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~In the Dark Because people can't apply for a MacArthur Fellowship, they're MACHINES S usually shocked when they receive one. As Mimi puts it, "The ' awards come out of the blue, or so it seems." Since 1981 the MacArthur Foundation has handed out awards TURE to some 700 people. Every year the foundation picks a committee NA of several hundred people to nominate creative individuals in various fields. The foundation keeps the names of committee members secret. This allows them to speak freely about nominees. Only a handful of people connected to the awards knew that Mimi might be chosen. One of them asked Mimi's husband, Zack Powell, to get a copy of Mimi's professional résumé. To keep Mimi in the dark, Zack made up a story about sending it to a colleague in England. But Mimi beat him to the punch. Determined to save Zack the trouble, she mailed it off herself. Zack crept around the house, trying to get another copy without tipping off Mimi. After all, she still might not be picked. ~Groundbreaking Science Mimi's achievement went far beyond what was expected of her as a child. Throughout her early life, Mimi recalled her mother's warning: Smart women wind up spinsters or old maids. But Mimi's mother was wrong. Many men Zack Powell, Mimi's like smart women, and Mimi husband, mans the married one. tiller of a boat off the Zack studies and teaches coast of California. oceanography at Berkeley. He specializes in ocean currents, global climate, and plankton-- the tiny plants and animals upon which many marine food chains depend. He enjoys being married to someone who 4
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can talk about physics and calculus over Steve Wainwright, breakfast. Mimi's Ph.D. advisor, is a leader in the new Zack also appreciates Mimi's ground- field of science known breaking research. "By the time of the as biomechanics. MacArthur Fellowship," he says, "people Every year, Mimi makes him another had begun to recognize that her work is signature bow tie. special. It's one thing to think about biology. It's another thing entirely to think about mechanics or engineering. Yet Mimi is putting them together--not just in nature, but also in the laboratory. It's different and it's creative." Steve Wainwright, Mimi's mentor and advisor for her Ph.D., agrees. "I was thrilled when Mimi won a MacArthur," he declares. "She has gone so much further than me in a field that I helped pioneer in North America." ~"Crazy, Creative People" At the time Mimi won the MacArthur Fellowship, the foundation held meetings in Chicago where the various MacArthur winners gathered. People read poetry, played music, showed videos of dance performances, or talked about their research. "Mimi still has trouble recognizing just how good she is," Zack points out. "So she held back telling other MacArthur Fellows about her ideas." "I was terrified to speak up," recalls Mimi. "I felt so insecure-- I was a nerdy scientist among all these artists, writers, dancers, and musicians. For the first couple of meetings,I didn't present anything. I just watched other people talk or perform." The foundation allowed each MacArthur Fellow, past and present, to bring one guest. Mimi brought Zack. Everybody wore a name tag, but the tags didn't say which person had won the award. "Zack isn't shy like me," says Mimi. "So he struck up conversations with all these interesting people. They just assumed he was the MacArthur Fellow, and that I was the spouse quietly tagging along. HOPE CALLING 5
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Important Matters Two kinds of matter matter to Mimi: hand through bathwater, it deforms, too. But MACHINES fluids and solids. Basically, fluids flow; when you stop applying the force, the fluid S solids don't. The reason lies in their stays deformed. It doesn't snap back to where ' molecular structure. In solids the it was before you stirred things up. molecules are bonded to each other. In Here's another difference: Solids care about TURE fluids--liquids and gases--the how hard, or far, you deform them. Fluids NA molecules can move past each other. care about how fast you push them. Try You can pick up a solid, but just try pushing your hand through water slowly, picking up a fluid without a container. then rapidly. The faster you push, the more It slips through your fingers. the water (or air) resists. Solids resist being deformed when you So why does all this matter to Mimi? Because apply force. And when you stop she's curious about how solid organisms applying force, they bounce back to interact with moving fluids. She wants to their original shape. Try this with a figure out questions like: How do living rubber eraser. Push on it gently. What creatures stand up to fluid forces? How do happens? Push on it harder until it they move through fluids? How do they catch deforms, or bends. Then stop pushing. things like food or smells from the air or Boing! It springs back into shape. water around them? That's why physics Fluids are another matter. When you matters to biomechanists like Mimi. apply force to a fluid, like moving your Force FLUID Force Original shape Apply force: Remove force: Deforms Stays deformed Force SOLID Force Original shape Apply force: Remove force: Deforms Snaps back to shape 6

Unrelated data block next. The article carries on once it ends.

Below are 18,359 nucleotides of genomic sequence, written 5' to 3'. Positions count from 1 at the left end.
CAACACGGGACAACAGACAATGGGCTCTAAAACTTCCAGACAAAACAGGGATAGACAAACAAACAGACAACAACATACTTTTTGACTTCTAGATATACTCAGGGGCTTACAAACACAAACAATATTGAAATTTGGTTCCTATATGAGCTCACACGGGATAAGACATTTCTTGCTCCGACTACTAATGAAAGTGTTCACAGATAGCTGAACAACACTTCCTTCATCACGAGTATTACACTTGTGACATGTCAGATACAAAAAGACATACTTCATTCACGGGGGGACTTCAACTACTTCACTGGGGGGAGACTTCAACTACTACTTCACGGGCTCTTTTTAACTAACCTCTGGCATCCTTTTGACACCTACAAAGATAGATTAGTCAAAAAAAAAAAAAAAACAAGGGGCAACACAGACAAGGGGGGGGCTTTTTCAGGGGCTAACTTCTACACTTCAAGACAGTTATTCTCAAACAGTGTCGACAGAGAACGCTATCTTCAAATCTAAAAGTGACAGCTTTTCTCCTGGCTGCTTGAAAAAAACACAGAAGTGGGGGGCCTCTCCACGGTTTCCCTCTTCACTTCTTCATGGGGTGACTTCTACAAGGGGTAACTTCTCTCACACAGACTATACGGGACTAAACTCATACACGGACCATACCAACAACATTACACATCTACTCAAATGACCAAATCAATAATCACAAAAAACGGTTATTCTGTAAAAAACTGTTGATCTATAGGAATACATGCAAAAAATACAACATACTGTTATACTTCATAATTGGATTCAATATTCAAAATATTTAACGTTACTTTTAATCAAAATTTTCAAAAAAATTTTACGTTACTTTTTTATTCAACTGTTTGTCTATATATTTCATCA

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Still, it was wonderful to be surrounded by crazy, creative people doing neat stuff. I found it all very exciting." One especially memorable person turned out to be Jack Horner, a famous scientist who was the inspiration for a character in the movie Jurassic Park. But it wasn't the Hollywood connection that made an impression on Mimi. It was something Jack told her. Jack was the first person to tell One of America's best- Mimi that she might be dyslexic. (Dyslexia is a condition that known paleontologists, makes it extremely difficult to read, write, and spell.) Jack could Jack Horner, proudly recognize the signs for dyslexia because he himself is dyslexic. This displays the skeleton of a Tyrannosaurus rex was a very important observation for Mimi because it answered unearthed in Montana many questions for her. It also showed her that she was not alone. in 1990. Like Mimi, Jack After meeting so many inspiring Fellows, Mimi finally summoned is a MacArthur Fellow. the courage to do a presentation on biomechanics--the exciting branch of science that uses the principles of engineering and physics Diving into her work, to figure out how living things work. Mimi studies spawning Mimi showed videotapes of the underwater world she visits sea creatures on Australia's Great Barrier often--and loves deeply. "I didn't explain all the physics," says Mimi. Reef in 1995. "I mainly wanted people to see the shapes and forms that drew me into the ocean. I wanted them to see the beauty of water, plants, and animals in motion. Fluid flow is incredible! So that's what I did: I took them into the sea." Mimi's journey through life has done its own share of twisting, turning, and drifting. Some of the obstacles she faced, such as dyslexia, were so challenging that others might have quit. But Mimi's curiosity got the best of her. "I had this burning question," smiles Mimi. "How does nature work?" HOPE CALLING 7